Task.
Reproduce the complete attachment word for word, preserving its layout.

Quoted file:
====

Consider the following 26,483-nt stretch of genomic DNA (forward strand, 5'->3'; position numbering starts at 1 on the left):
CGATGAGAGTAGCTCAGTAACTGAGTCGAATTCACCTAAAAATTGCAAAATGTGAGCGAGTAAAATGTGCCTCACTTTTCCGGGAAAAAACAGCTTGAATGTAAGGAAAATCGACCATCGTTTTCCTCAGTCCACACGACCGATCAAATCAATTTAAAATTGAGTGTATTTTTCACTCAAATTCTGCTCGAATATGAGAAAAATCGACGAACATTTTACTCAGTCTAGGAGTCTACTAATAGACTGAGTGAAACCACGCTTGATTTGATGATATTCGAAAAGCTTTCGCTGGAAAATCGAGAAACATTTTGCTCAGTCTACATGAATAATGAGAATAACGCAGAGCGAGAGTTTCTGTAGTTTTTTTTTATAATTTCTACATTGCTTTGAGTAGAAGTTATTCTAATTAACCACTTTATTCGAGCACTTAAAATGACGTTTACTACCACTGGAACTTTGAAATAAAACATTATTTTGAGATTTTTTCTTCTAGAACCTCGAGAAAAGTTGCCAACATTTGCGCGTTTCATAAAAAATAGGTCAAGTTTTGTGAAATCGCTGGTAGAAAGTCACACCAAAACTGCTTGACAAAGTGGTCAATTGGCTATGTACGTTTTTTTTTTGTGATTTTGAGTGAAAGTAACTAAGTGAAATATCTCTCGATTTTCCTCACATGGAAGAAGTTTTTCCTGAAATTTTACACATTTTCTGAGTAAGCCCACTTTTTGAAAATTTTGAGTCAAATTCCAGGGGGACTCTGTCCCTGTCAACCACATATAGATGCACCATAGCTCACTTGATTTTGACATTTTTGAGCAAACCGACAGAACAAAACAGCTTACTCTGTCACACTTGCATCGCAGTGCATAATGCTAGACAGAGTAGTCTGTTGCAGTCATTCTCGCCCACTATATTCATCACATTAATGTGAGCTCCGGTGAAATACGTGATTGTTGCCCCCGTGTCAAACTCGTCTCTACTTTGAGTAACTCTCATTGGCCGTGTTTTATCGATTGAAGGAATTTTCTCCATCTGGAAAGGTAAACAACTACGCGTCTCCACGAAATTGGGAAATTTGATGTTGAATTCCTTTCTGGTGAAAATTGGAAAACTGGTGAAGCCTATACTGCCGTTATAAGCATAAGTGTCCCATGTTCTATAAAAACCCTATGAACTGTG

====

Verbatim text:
Consider the following 26,483-nt stretch of genomic DNA (forward strand, 5'->3'; position numbering starts at 1 on the left):
CGATGAGAGTAGCTCAGTAACTGAGTCGAATTCACCTAAAAATTGCAAAATGTGAGCGAGTAAAATGTGCCTCACTTTTCCGGGAAAAAACAGCTTGAATGTAAGGAAAATCGACCATCGTTTTCCTCAGTCCACACGACCGATCAAATCAATTTAAAATTGAGTGTATTTTTCACTCAAATTCTGCTCGAATATGAGAAAAATCGACGAACATTTTACTCAGTCTAGGAGTCTACTAATAGACTGAGTGAAACCACGCTTGATTTGATGATATTCGAAAAGCTTTCGCTGGAAAATCGAGAAACATTTTGCTCAGTCTACATGAATAATGAGAATAACGCAGAGCGAGAGTTTCTGTAGTTTTTTTTTATAATTTCTACATTGCTTTGAGTAGAAGTTATTCTAATTAACCACTTTATTCGAGCACTTAAAATGACGTTTACTACCACTGGAACTTTGAAATAAAACATTATTTTGAGATTTTTTCTTCTAGAACCTCGAGAAAAGTTGCCAACATTTGCGCGTTTCATAAAAAATAGGTCAAGTTTTGTGAAATCGCTGGTAGAAAGTCACACCAAAACTGCTTGACAAAGTGGTCAATTGGCTATGTACGTTTTTTTTTTGTGATTTTGAGTGAAAGTAACTAAGTGAAATATCTCTCGATTTTCCTCACATGGAAGAAGTTTTTCCTGAAATTTTACACATTTTCTGAGTAAGCCCACTTTTTGAAAATTTTGAGTCAAATTCCAGGGGGACTCTGTCCCTGTCAACCACATATAGATGCACCATAGCTCACTTGATTTTGACATTTTTGAGCAAACCGACAGAACAAAACAGCTTACTCTGTCACACTTGCATCGCAGTGCATAATGCTAGACAGAGTAGTCTGTTGCAGTCATTCTCGCCCACTATATTCATCACATTAATGTGAGCTCCGGTGAAATACGTGATTGTTGCCCCCGTGTCAAACTCGTCTCTACTTTGAGTAACTCTCATTGGCCGTGTTTTATCGATTGAAGGAATTTTCTCCATCTGGAAAGGTAAACAACTACGCGTCTCCACGAAATTGGGAAATTTGATGTTGAATTCCTTTCTGGTGAAAATTGGAAAACTGGTGAAGCCTATACTGCCGTTATAAGCATAAGTGTCCCATGTTCTATAAAAACCCTATGAACTGTG